Black Beauty X-ray map testing
We hope you like the new experiment we’re trying. A full colour image with mineral composition information for a Martian meteorite.
The virtual microscope software allows us to combine several different kinds of image and we normally use images in plain polarised light and between crossed polars, with reflected light in some meteorites and Moon rocks. But we haven’t included any compositional information
Now we’re experimenting with electron microprobe data and we have worked with colleagues who recently published work on an important Martian Meteorite found in the North-West African desert with the name NWA 7034, which has the nickname ‘Black Beauty’.
Andy TIndle has combined x-ray map of the sample with the thin section images with the new image available by selecting the ‘ELE’ button. The new image was created using x-ray maps produced in an electron microprobe, and combining false colour x-ray maps of phosphorous, magnesium and aluminium.
Take a look – you can now easily spot phosphates (phosphorous - red), plagioclase (Al rich – many of the blue areas), pyroxene (Mg-rich – commonly green), and the metal rich grains that appear white because they contain none of the elements mapped.
NWA 7034 (otherwise known as Black Beauty) is unique from other martian meteorites and was found in the Sahara Desert in 2011. It is 2 billion years old. Its martian origin was confirmed by pyroxene analyses (Fe/Mn ratios) and noble gas measurements that match measurements of the martian atmosphere. This meteorite is a breccia with a basaltic bulk composition and initially classified as a “porphyritic basaltic monomict breccia”. Clasts containing a wide variety of textures and include gabbros, quenched melts, and oxide rich reaction spherules. Other portions of the breccia contain plutonic lithic clasts such as monzonites and norites, basalts, and impact melt clasts. This is a very heterogeneous breccia!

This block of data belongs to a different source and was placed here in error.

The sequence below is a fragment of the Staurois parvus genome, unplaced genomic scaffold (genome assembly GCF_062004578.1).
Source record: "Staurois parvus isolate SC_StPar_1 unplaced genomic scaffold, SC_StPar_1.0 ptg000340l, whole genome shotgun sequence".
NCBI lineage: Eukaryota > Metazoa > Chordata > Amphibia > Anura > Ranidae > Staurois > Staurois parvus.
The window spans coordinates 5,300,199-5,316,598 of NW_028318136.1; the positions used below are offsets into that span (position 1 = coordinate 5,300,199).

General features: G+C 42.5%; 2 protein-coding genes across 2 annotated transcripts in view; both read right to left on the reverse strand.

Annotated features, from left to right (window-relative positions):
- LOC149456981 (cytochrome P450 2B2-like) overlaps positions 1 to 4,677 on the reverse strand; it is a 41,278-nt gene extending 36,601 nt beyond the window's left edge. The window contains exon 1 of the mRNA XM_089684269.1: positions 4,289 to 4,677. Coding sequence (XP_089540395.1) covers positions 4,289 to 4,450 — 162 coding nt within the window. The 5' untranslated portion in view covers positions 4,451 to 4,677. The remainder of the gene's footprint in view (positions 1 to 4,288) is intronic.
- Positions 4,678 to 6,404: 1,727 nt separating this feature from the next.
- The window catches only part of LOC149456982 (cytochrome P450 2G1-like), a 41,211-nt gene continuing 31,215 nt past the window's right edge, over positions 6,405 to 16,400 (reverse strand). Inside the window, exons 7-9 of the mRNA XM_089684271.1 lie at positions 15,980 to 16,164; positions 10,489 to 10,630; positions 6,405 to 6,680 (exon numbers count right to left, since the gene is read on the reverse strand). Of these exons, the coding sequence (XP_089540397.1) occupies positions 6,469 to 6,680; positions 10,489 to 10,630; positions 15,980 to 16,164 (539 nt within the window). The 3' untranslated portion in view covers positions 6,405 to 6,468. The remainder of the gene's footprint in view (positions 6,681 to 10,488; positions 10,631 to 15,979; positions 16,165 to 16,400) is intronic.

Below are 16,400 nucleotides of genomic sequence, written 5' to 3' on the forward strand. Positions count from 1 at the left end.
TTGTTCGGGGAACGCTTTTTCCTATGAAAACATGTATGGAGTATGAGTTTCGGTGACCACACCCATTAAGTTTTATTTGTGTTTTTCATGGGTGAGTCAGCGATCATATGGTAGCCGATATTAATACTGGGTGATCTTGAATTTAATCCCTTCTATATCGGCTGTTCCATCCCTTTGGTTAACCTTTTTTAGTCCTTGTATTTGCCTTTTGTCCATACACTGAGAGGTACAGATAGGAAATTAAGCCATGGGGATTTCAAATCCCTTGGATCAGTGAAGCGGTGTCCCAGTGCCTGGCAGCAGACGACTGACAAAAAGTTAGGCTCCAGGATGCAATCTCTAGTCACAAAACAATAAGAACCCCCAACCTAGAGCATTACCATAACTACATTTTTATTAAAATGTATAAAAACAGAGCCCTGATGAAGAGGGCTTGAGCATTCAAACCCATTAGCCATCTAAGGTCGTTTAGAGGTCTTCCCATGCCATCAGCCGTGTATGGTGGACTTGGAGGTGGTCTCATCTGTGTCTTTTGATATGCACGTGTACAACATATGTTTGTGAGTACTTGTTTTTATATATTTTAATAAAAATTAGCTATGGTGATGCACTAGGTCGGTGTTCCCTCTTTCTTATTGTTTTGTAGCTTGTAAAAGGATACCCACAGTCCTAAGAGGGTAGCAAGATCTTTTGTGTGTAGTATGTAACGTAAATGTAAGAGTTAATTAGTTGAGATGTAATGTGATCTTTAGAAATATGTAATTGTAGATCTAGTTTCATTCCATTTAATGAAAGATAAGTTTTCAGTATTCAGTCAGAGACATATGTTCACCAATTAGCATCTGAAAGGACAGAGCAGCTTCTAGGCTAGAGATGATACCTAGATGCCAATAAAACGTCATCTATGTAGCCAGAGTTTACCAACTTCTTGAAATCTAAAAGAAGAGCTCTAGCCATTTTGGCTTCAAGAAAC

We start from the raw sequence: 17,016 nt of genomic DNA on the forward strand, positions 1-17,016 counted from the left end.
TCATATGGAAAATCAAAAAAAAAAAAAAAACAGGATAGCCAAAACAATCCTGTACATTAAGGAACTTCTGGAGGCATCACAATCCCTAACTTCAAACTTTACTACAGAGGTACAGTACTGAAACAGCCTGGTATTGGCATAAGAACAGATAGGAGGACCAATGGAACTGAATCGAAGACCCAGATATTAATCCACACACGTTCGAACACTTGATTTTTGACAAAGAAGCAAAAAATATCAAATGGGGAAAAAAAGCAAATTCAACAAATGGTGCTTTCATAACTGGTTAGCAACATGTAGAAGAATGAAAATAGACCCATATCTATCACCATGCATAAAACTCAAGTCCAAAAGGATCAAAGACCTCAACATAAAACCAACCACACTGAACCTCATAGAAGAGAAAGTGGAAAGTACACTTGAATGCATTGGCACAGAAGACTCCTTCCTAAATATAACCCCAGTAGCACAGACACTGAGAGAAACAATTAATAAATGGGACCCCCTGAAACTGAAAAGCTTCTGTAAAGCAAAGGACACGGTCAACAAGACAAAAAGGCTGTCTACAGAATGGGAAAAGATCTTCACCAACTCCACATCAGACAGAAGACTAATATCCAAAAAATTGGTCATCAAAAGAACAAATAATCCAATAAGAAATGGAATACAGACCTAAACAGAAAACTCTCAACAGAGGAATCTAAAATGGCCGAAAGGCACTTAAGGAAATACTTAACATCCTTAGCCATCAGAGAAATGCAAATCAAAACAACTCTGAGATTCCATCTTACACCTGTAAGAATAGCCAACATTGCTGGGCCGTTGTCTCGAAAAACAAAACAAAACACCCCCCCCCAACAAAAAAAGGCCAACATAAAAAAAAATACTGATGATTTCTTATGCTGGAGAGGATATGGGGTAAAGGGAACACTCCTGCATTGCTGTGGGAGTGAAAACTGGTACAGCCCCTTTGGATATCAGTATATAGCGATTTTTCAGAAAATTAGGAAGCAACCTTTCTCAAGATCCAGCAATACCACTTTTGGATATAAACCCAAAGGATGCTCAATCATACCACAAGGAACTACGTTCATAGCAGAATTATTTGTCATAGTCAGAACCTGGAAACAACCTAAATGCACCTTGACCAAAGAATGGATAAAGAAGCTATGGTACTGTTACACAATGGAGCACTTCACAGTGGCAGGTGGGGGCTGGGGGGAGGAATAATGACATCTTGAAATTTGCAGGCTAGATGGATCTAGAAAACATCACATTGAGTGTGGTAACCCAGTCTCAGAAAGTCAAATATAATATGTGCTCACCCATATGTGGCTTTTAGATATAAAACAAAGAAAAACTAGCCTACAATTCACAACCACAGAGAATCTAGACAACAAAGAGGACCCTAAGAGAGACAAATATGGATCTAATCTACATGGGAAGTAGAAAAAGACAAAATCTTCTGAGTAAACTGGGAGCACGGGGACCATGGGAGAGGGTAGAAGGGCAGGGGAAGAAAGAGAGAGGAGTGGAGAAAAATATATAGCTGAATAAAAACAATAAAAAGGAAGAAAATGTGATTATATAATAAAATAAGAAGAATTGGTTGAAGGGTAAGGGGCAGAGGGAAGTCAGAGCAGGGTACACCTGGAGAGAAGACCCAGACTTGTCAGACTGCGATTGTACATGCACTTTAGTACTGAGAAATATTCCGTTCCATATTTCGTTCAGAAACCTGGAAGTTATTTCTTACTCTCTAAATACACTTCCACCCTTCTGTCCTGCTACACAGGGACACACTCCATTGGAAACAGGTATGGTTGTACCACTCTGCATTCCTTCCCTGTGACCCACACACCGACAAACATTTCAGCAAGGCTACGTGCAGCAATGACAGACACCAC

Initial studies of NWA 7034 determined that the meteorite’s bulk composition coincides with the composition of the average martian crust determined from mission data. This bulk composition also matches some of the rocks and soils measured in Gusev Crater by the Mars Exploration Rovers (MER) and in fact, this meteorite represents the strongest link between a martian meteorite and the geochemistry of the martian surface determined by remote sensing.
A. R. Santos, C. B. Agee, F. M. McCubbin, C. K. Shearer, P. V. Burger, R. Tartese & M. Anand (2015) Petrology of igneous clasts in Northwest Africa 7034: Implications for the petrologic diversity of the martian crust. Geochim. Cosmochim. Acta, 157, 56-85.